Brand marketers face an almost insurmountable problem: how to create a consistently engaging brand across a proliferation of different touchpoints, each with a unique recipe for success.
Delivering this mystical mix of products, services and free content to an increasingly diverse audience of prospects, customers and users, whose needs change hourly depending on where they are, the device they’re using to access it, and what they might be doing at the same time, would be impressive…
Doing it effectively over the long term requires something more. It requires, above all, that brands are consistent, relevant and, believe it or not, actually interesting.
A recent survey, published by Nestivity and conducted by the boffins at UCLA, analysed 739,000 tweets to rank the top 100 brands in terms of engagement. It showed that it’s not simply volume of activity that drives engagement.
While the most prolific brands posted every six to 20 minutes, none of them made the top 100 most engaged. Those that did included Disney, Sony PlayStation, Unicef, MTV and Chanel: brands that stand for excellence and inspire a passion among their respective audiences which is reflected across everything they do, whether that be a tweet, movie, email, store or theme park.
Reaching this level of excellence has implications for every area of the business. Branding today is not simply a veneer that can be applied to one-way outbound communications; it also manifests itself in the lives of most employees of a business. High-level brand architectures need to translate into simple, understandable actions for front-line staff as well as guides for the myriad agencies that face the challenge of producing campaigns, sites, 60-second spots, tweets and 48-sheets.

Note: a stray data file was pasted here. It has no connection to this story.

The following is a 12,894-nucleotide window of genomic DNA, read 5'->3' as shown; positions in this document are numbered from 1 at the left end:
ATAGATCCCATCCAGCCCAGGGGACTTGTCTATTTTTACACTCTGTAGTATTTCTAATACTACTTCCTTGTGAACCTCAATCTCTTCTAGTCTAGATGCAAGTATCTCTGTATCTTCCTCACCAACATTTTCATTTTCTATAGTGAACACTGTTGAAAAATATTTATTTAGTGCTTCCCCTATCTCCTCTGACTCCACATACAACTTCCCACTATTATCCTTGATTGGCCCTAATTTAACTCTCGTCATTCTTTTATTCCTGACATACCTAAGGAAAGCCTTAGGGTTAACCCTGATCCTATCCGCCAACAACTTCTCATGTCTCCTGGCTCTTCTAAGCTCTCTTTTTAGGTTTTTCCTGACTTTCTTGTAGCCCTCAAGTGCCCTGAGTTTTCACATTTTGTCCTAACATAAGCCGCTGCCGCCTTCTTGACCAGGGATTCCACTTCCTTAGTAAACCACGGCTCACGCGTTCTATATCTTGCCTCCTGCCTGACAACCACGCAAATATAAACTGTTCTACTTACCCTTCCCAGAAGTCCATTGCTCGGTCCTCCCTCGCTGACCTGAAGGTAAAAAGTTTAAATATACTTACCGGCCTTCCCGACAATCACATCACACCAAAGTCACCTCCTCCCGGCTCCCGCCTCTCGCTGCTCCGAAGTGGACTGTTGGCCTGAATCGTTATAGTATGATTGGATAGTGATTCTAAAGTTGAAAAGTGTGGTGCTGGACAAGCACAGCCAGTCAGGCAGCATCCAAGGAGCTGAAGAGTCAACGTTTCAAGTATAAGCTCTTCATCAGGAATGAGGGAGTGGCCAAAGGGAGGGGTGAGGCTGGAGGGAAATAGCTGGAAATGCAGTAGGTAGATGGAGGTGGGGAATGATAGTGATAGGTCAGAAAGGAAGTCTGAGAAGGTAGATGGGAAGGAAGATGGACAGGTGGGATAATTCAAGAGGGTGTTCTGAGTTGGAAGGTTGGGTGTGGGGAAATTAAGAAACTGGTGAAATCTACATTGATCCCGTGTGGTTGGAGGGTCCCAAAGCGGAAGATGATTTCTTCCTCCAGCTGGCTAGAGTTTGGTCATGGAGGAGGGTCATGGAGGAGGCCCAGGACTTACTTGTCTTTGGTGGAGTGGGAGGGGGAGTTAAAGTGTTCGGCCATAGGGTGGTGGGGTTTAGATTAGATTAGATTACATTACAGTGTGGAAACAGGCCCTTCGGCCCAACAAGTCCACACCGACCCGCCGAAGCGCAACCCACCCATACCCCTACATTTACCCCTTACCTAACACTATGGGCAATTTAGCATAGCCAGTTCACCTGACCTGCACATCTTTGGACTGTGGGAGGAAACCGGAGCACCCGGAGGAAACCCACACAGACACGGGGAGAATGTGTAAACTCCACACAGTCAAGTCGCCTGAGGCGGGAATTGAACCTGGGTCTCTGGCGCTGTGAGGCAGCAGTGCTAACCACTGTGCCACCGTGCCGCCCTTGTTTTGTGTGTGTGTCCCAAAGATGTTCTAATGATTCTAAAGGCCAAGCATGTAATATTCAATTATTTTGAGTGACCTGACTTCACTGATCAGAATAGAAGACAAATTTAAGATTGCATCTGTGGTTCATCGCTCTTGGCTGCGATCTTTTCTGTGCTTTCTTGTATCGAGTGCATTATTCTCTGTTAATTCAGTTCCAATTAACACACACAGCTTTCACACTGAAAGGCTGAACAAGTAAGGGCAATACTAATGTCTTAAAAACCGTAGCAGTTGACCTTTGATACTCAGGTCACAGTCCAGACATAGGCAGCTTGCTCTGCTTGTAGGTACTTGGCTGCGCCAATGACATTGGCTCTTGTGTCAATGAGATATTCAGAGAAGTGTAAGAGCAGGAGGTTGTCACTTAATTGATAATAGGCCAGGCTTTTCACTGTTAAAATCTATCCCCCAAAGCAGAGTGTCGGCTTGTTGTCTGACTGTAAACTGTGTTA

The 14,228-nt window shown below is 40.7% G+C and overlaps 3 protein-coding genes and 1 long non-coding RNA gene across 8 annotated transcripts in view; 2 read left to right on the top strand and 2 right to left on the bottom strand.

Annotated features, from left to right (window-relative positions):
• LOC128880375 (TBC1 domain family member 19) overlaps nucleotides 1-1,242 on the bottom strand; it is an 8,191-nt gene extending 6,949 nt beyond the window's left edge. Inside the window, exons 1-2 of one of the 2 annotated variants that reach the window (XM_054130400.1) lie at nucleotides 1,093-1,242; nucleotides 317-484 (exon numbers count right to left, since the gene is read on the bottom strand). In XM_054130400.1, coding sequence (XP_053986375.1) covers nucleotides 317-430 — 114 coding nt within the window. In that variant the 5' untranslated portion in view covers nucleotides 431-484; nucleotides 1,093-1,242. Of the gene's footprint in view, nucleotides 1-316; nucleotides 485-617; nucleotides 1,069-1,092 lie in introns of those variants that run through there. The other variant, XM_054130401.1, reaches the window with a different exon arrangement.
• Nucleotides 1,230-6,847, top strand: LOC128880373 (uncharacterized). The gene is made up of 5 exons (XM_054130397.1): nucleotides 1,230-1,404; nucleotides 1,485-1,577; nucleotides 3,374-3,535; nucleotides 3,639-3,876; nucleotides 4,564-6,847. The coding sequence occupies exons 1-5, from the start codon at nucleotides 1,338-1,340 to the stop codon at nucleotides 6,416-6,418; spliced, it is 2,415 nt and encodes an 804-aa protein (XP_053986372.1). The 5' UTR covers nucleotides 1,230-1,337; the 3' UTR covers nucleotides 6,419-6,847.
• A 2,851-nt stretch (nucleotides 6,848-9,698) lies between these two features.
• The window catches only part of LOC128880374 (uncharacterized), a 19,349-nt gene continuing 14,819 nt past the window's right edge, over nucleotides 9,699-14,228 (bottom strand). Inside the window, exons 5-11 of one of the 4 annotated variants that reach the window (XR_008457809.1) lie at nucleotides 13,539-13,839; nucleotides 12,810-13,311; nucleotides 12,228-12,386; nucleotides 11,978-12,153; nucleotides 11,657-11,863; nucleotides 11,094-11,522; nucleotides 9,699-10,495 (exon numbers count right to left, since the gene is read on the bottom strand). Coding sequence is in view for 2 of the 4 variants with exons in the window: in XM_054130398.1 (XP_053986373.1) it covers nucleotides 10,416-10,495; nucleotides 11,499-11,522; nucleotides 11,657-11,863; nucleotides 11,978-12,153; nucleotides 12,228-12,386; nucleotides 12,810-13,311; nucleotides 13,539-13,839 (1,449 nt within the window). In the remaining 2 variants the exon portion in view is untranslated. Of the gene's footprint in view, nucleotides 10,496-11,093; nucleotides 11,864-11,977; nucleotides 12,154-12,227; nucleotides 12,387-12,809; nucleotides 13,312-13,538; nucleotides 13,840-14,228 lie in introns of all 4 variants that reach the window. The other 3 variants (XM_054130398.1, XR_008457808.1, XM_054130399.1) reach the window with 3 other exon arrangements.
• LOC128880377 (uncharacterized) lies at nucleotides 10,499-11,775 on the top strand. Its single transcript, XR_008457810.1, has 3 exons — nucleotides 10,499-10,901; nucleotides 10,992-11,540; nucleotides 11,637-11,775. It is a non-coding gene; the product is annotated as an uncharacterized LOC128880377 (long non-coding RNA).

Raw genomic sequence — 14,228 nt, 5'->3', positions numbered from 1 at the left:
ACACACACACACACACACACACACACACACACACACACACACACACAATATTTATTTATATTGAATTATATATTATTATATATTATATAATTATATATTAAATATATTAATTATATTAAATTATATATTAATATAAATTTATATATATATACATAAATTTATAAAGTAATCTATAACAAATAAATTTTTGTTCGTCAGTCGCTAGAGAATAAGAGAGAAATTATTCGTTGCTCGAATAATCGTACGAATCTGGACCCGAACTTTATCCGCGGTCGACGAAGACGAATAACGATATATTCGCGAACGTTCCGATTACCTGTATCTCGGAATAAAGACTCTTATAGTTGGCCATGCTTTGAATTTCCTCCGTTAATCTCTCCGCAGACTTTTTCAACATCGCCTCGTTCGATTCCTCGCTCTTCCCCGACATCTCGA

The danger is that, in guiding all this activity, brands stifle any spark of creativity, agility and inspiration. Evaluating every idea against an increasingly long list of criteria and through an endless round of management sign-offs can take them on an inexorable journey to brand mediocrity.
For brands to avoid this, the starting point must be the consumer. So, our recent work on the British Gas "me" brand and the refreshed Lloyds Bank brand both placed an emphasis on consumer understanding.
For Lloyds, market research was run over the past two years in parallel with our brand-development work. That allowed us to constantly validate our approach against the backdrop of key criteria affecting trust in banks, attitudes toward money, relevant customer experiences and what will drive standout from the competition.
For British Gas’ "me", meanwhile, we began with a deep understanding of how young, urban professionals want to interact with brands today and what stops them engaging more with energy providers (primarily time constraints and boredom). The resulting mobile-focused design is directly in line with insights from research, which is what makes it so powerful.
Critically, both these launches have driven internal engagement to enable the brands to "live and breathe" through everyone in the business. Core guidelines for all colleagues are supplemented by specific guidelines and training to inform engagement in-branch and ongoing digital development for Lloyds Bank. For British Gas, "me" represents a fundamental shift in the way in which it interacts with customers, acting, by definition, as a totem for change within the business.
The art of providing a fertile environment within which brands can live is one agencies need to champion and stand for every day. Too often we settle for what we know the client will buy; more often than not, it’s what they’ve bought before.
Looking at the balance of structure and freedom within which Nike agencies operate, and the inspiration that a "nothing to lose" brief can bring Old Spice, shows the power of the creative spark and a willingness to take a chance. Close collaboration with clients is fundamental to empower and engage all areas of client businesses to deliver against the vision.
Nobody needs another mediocre brand.
Adam Fulford, strategy and planning director, Rufus Leonard
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